SH Continuing Studies
w)   Math Centre UBC    REPORTS     |     SEPTEMBER    6,    2007     |    5
Pumping Iron Aids Brains and Bones
New study examines impact of resistance training on cognitive ability and risk of falling
BY HI LARY THOMSON
Hitting the gym may give
seniors more than muscle - it
may reduce risk of fractures by
improving not only bone health
but also cognitive function.
According to Teresa Liu-
Ambrose, UBC assistant
professor in the Faculty of
Medicine's Dept. of Physical
Therapy, one-third of hip
fracture hospital admissions
internationally occur in seniors
with cognitive impairment - a
condition that may be prevented
or minimized with regular
physical activity, including
resistance training (RT), or
exercising with weights to
develop strength.
She believes RT can help
reduce risk of fracture in
cognitively impaired individuals
in two ways: by improving bone
health and by increasing levels
of insulin-like growth factor 1
(IGF-1) that promotes brain cell
growth and survival. RT also
decreases serum homocysteine,
an amino acid that in high levels
is associated with impaired
cognitive performance.
"The relative risk of hip
fracture among those with
cognitive impairment ranges
from double to seven times the
risk compared to those with
no cognitive impairment," says
Study participant Donna Templeton works the weights to build bone strength and improve cognitive
performance.
CAMPUS & COMMUNITY PLANNING
www.planning.ubc.ca
Want to learn more  about
new buildings  at  UBC?
UBC Planning Tent Event 2007
UBC Planning Staff will be on hand with
drawings and information highlighting recent
projects at the University of British Columbia.
Please join us:
Friday, September 14, 2007
10:00 am-2:00 pm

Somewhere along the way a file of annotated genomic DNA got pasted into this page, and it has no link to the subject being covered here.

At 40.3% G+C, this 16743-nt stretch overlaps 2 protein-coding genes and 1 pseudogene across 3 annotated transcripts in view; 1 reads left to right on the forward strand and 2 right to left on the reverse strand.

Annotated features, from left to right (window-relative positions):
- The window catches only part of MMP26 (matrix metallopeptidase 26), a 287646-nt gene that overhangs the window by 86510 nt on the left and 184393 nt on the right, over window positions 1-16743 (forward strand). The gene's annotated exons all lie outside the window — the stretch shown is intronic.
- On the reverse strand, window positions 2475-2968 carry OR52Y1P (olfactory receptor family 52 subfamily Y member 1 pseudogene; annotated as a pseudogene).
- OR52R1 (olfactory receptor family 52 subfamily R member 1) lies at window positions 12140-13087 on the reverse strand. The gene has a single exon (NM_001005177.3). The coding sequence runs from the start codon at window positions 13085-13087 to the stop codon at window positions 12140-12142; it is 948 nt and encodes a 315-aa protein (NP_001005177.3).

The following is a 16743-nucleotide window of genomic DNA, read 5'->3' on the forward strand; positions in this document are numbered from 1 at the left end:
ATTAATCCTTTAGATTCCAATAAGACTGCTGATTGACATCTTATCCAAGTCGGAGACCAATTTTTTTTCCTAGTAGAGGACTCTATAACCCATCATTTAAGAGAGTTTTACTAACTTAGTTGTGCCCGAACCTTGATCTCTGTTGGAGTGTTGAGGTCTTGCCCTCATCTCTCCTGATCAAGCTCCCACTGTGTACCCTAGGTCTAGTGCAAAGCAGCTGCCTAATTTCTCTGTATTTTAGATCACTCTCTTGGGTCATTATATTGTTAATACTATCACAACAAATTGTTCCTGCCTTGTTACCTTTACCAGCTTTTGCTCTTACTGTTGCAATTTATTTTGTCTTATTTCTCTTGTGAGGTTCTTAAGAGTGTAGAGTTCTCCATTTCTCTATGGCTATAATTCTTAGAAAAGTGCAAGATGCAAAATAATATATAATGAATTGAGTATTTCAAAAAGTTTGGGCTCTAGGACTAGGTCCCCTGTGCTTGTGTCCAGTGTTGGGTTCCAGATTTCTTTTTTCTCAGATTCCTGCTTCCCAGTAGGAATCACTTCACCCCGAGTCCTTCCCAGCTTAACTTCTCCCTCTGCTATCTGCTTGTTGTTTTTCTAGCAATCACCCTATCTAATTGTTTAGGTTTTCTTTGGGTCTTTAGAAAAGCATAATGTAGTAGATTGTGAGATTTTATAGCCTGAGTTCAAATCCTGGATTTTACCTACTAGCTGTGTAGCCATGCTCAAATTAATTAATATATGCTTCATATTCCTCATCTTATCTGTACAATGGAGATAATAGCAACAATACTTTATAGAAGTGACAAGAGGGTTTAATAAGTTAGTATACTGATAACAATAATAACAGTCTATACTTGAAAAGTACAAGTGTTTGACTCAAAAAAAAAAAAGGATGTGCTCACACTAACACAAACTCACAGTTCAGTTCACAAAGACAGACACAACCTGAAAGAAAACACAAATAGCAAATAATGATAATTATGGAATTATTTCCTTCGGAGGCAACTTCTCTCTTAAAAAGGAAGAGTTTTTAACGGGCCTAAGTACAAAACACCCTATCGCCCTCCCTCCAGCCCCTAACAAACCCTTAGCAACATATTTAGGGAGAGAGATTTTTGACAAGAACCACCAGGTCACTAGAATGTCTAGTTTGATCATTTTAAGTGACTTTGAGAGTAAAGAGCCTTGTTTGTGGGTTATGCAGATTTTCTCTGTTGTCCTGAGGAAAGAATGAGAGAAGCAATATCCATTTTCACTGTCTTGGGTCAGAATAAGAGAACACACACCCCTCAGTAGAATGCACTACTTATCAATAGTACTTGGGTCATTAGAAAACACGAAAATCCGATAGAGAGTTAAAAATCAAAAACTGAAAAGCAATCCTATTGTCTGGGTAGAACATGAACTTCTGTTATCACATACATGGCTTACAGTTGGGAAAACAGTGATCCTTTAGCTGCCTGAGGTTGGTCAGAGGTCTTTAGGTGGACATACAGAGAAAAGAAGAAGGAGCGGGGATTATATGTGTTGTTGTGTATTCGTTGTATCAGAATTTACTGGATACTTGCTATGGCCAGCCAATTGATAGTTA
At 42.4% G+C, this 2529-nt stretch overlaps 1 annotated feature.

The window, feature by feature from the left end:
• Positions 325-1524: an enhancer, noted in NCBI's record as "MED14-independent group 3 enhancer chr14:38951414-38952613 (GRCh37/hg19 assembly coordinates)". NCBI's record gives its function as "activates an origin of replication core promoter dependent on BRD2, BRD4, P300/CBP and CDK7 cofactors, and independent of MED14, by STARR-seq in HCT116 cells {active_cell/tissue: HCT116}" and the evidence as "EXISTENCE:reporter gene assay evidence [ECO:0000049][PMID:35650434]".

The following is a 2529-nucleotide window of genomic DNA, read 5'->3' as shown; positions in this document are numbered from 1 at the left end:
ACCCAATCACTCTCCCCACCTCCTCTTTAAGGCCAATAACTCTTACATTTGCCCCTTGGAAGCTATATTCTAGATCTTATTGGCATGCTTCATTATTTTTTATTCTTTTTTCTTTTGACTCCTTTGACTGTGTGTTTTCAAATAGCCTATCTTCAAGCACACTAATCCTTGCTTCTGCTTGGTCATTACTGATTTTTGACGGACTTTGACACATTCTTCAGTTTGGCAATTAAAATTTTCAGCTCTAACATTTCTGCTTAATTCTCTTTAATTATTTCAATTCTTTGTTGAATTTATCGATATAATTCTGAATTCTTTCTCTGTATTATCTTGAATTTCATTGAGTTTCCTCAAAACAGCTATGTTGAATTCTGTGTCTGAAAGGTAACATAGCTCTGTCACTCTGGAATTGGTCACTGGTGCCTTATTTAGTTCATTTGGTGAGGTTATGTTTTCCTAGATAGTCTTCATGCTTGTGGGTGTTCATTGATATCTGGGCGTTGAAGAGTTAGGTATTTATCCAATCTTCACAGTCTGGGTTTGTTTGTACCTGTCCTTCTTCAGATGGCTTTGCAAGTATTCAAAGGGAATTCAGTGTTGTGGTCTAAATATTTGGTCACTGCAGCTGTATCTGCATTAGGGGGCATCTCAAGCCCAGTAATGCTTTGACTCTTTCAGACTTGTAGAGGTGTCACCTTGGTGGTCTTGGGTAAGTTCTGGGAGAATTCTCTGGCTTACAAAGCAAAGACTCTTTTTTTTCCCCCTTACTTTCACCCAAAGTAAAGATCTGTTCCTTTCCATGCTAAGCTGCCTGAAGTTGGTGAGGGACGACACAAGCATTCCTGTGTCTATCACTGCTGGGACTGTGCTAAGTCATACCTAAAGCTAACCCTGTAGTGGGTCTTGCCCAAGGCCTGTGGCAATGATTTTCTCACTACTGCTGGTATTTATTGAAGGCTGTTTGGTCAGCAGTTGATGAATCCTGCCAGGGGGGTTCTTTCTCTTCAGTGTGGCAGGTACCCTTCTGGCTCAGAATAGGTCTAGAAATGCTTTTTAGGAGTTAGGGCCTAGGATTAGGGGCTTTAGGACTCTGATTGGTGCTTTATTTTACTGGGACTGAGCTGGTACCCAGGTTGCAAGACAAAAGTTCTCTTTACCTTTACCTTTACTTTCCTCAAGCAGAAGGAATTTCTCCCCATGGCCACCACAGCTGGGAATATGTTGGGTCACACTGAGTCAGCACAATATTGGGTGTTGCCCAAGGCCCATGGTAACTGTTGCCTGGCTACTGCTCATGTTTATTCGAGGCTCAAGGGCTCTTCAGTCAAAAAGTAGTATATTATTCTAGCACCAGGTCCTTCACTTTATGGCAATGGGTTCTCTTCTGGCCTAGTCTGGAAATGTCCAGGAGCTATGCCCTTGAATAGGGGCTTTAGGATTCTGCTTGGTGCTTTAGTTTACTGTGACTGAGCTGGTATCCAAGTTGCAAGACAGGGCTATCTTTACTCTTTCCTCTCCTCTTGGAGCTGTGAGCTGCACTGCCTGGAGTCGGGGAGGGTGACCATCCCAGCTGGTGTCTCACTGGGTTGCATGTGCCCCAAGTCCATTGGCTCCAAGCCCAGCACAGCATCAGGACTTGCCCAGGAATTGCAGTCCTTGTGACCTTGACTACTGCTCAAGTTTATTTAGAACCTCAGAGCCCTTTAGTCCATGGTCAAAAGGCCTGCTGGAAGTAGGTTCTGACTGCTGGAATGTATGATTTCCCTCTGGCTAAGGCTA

Saturday, September 15, 2007
8:00 am - 1:30 pm
VENUE - Under the tent at the north end
of Flag Pole Plaza
PARKING - The Rose Garden Parkade
We hope to see you there! For further information,
contact Linda Moore (Associate Director, Community
Relations) at 604.822.8831 or linda.moore@ubc.ca.
For directions to The Rose Garden Parkade and
the Flag Pole Plaza, please visit: www.maps.ubc.ca
Liu-Ambrose, a member of the
Centre for Hip Health, part
of Vancouver Coastal Health
Research Institute (VCHRI).
"Although there is a large body
of research about reducing falls
and fractures among cognitively
healthy seniors, little research
has targeted bone health
among those with cognitive
initial one-year phase of her five-
to six-year research program that
will also reach the Vancouver
suburb of Tsawwassen and
Qualicum Beach on Vancouver
Island. The program is unique
in North America because it
brings together researchers
from disciplines that include
psychology, geriatric medicine,
as many are caring for spouses
or grandchildren," says Liu-
Ambrose. "We need to promote
and enable exercise opportunities
for seniors."
Women in the study are
evaluated for key factors related
to hip fracture risk, such as bone
health, balance, and performance
of cognitive executive functions,
using pen and paper tests. In
addition, participants will
undergo functional magnetic
resonance imaging to determine
if brain function changes with
RT.
Participant Donna Templeton
calls the program "a life-
changing blessing." Diagnosed
with osteopenia - often a
precursor to the bone-thinning
disease osteoporosis - the active
68-year-old former nurse has
been training twice a week for
five months and feels much